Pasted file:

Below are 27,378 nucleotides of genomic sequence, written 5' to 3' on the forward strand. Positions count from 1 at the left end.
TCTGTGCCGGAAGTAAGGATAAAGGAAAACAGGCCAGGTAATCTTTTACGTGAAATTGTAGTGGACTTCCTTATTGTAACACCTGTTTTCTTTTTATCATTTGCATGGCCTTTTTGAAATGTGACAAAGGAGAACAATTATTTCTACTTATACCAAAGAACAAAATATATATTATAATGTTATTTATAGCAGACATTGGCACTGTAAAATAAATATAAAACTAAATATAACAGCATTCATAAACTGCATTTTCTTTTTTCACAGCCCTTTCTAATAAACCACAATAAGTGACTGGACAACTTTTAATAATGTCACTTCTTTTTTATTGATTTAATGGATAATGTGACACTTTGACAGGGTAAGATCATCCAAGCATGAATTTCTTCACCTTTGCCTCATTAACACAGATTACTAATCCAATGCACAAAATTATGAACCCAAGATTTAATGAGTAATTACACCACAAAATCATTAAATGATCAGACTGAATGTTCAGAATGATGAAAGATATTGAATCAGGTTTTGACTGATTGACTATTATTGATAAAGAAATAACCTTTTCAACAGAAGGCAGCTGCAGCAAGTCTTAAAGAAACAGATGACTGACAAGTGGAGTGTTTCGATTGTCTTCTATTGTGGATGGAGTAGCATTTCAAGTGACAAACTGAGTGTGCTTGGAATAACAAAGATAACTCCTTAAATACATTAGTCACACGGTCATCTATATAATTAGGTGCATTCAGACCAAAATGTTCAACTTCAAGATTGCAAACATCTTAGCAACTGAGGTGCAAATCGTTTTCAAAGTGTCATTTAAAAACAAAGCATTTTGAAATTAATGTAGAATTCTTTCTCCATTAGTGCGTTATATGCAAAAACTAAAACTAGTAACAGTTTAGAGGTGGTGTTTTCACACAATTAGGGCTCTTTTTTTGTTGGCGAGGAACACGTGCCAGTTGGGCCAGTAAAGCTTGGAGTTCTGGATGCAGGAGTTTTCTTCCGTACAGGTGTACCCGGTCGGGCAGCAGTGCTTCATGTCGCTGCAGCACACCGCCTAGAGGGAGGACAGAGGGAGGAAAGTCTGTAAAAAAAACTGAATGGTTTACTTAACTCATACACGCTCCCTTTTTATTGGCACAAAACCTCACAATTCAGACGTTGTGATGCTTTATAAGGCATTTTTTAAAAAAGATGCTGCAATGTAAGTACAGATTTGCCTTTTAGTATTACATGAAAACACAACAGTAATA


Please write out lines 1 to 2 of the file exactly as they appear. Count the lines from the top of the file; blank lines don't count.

Below are 27,378 nucleotides of genomic sequence, written 5' to 3' on the forward strand. Positions count from 1 at the left end.
TCTGTGCCGGAAGTAAGGATAAAGGAAAACAGGCCAGGTAATCTTTTACGTGAAATTGTAGTGGACTTCCTTATTGTAACACCTGTTTTCTTTTTATCATTTGCATGGCCTTTTTGAAATGTGACAAAGGAGAACAATTATTTCTACTTATACCAAAGAACAAAATATATATTATAATGTTATTTATAGCAGACATTGGCACTGTAAAATAAATATAAAACTAAATATAACAGCATTCATAAACTGCATTTTCTTTTTTCACAGCCCTTTCTAATAAACCACAATAAGTGACTGGACAACTTTTAATAATGTCACTTCTTTTTTATTGATTTAATGGATAATGTGACACTTTGACAGGGTAAGATCATCCAAGCATGAATTTCTTCACCTTTGCCTCATTAACACAGATTACTAATCCAATGCACAAAATTATGAACCCAAGATTTAATGAGTAATTACACCACAAAATCATTAAATGATCAGACTGAATGTTCAGAATGATGAAAGATATTGAATCAGGTTTTGACTGATTGACTATTATTGATAAAGAAATAACCTTTTCAACAGAAGGCAGCTGCAGCAAGTCTTAAAGAAACAGATGACTGACAAGTGGAGTGTTTCGATTGTCTTCTATTGTGGATGGAGTAGCATTTCAAGTGACAAACTGAGTGTGCTTGGAATAACAAAGATAACTCCTTAAATACATTAGTCACACGGTCATCTATATAATTAGGTGCATTCAGACCAAAATGTTCAACTTCAAGATTGCAAACATCTTAGCAACTGAGGTGCAAATCGTTTTCAAAGTGTCATTTAAAAACAAAGCATTTTGAAATTAATGTAGAATTCTTTCTCCATTAGTGCGTTATATGCAAAAACTAAAACTAGTAACAGTTTAGAGGTGGTGTTTTCACACAATTAGGGCTCTTTTTTTGTTGGCGAGGAACACGTGCCAGTTGGGCCAGTAAAGCTTGGAGTTCTGGATGCAGGAGTTTTCTTCCGTACAGGTGTACCCGGTCGGGCAGCAGTGCTTCATGTCGCTGCAGCACACCGCCTAGAGGGAGGACAGAGGGAGGAAAGTCTGTAAAAAAAACTGAATGGTTTACTTAACTCATACACGCTCCCTTTTTATTGGCACAAAACCTCACAATTCAGACGTTGTGATGCTTTATAAGGCATTTTTTAAAAAAGATGCTGCAATGTAAGTACAGATTTGCCTTTTAGTATTACATGAAAACACAACAGTAATA